He said it
“It paints a picture for the public and board that emerging managers are incontrovertibly risky. The board must end this deleterious characterisation of emerging and minority managers. Speculation, stereotyping, implicit and explicit bias cannot substitute for facts.”
Biden’s softer tone
Blackstone founder and chief executive Steve Schwarzman expects US-China tensions to cool under the incoming Biden administration. Speaking at the Asian Financial Forum on Tuesday, Schwarzman said it seemed “exceptionally odd and unproductive” for the world’s two largest economies not to co-operate with one another. “It will take some time but I think in areas like climate, health, terrorism, as well as some economic issues… there’s a really, very substantial overlap in the interests of these countries and the interests of the world, so I expect to see much less tension.”
Discord between the two governments has threatened to spill over into private markets. Industry participants in Asia warned last year that uncertainty around trade tensions, concerns around exposure to technology and heightened scrutiny from the Committee on Foreign Investment in the US had impacted fundraising activity for Chinese GPs.
Will Schwarzman’s predictions play out? It is hard to say, but there are reasons to be optimistic. Antony Blinken, Biden’s nominee for secretary of state, told a confirmation hearing at the Senate Foreign Relations Committee on Tuesday that he agreed with Trump’s tougher stance on China but disagreed with his tactics, pointing both to “rising adversarial” and “some co-operative” elements of the relationship.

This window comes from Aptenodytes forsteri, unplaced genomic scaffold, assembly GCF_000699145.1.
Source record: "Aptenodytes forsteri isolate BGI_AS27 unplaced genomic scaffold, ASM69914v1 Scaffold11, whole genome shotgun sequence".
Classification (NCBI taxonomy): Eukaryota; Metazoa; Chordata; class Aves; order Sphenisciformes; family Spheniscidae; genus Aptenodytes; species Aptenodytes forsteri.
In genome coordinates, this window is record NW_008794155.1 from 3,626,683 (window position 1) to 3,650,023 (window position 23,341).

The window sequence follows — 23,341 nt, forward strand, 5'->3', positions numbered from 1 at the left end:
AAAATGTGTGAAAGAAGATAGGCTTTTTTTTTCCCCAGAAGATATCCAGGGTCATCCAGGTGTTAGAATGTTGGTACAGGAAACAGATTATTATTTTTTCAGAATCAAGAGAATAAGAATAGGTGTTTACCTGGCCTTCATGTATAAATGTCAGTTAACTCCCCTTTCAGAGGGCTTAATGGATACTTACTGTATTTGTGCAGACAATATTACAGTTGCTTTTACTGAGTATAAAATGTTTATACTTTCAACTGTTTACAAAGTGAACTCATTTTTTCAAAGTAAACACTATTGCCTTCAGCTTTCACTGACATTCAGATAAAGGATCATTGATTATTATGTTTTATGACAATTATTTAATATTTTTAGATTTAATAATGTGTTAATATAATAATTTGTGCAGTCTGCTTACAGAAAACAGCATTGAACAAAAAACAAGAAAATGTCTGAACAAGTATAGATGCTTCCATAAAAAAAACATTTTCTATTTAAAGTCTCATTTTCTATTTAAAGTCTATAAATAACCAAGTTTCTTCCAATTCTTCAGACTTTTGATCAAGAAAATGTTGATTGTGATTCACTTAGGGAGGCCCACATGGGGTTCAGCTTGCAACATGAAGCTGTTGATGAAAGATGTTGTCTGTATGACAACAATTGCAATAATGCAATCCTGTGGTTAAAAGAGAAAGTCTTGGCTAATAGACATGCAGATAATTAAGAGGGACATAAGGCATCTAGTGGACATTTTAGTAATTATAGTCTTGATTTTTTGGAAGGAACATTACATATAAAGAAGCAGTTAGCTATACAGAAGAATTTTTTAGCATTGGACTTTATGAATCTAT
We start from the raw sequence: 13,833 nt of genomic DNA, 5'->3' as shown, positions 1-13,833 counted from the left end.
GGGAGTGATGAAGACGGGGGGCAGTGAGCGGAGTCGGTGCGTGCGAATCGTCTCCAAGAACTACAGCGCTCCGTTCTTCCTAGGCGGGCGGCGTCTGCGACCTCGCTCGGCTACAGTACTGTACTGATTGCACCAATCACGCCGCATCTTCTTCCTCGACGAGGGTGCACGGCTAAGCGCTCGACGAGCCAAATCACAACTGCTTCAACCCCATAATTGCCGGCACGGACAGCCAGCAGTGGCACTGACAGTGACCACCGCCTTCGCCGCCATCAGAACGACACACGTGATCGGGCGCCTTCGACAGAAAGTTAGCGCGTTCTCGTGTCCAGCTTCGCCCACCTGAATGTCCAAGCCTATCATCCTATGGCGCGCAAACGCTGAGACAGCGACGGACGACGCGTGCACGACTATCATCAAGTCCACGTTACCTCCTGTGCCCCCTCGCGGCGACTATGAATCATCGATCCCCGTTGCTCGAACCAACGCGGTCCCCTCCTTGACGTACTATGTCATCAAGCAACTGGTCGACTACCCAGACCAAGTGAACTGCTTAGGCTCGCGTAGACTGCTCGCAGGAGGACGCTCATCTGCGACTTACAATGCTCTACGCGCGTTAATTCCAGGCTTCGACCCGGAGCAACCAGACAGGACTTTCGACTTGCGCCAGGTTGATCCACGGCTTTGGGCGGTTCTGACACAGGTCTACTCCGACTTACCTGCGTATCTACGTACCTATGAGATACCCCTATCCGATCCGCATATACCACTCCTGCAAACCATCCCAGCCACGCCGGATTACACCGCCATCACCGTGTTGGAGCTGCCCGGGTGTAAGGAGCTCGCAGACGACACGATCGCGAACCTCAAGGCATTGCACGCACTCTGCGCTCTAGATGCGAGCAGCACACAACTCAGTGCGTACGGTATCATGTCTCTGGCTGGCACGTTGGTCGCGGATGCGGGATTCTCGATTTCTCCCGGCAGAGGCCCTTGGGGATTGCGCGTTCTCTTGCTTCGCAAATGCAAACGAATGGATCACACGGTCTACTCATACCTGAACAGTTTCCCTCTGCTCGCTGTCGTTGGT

- The bank’s $17 billion PE portfolio generated roughly $775 million of net gains, mainly driven by corporate actions, fundraising, capital market activities and outright sales.
- It plans to continue to “proactively reduce” the stress capital intensity of its businesses including through “continued sales of our on balance sheet private equity investments”.
- Goldman sold or announced the sale of more than $4 billion of growth equity investments last year and will continue this sell-down process in 2021.
CIC’s direct action
On the subject of China, China Investment Corporation, the world’s second largest sovereign wealth fund, plans to increase its alts exposure by streamlining the fund’s direct investment processes overseas, according to Bloomberg. The $1 trillion institution formed two committees in January to approve investments in public and non-public assets, taking over responsibility from CIC International and CIC Capital. CIC has a 42 percent exposure to alternatives and aims to have as much as half of it in PE, real estate and infrastructure by 2022.
PG’s realised potential
Partners Group ended 2020 with underlying portfolio realisations of $11.8 billion, $800 million more than it reported the year before, according to its annual results call last week. Though the firm said last year it had de-prioritised exits due to the impact of the pandemic, its realisations were due to cash distribution transactions that were signed in 2019, for which cash was collected in 2020, co-chief executive David Layton said on the call. The firm is bullish on fundraising for 2021, expecting between $16 billion and $20 billion of client commitments.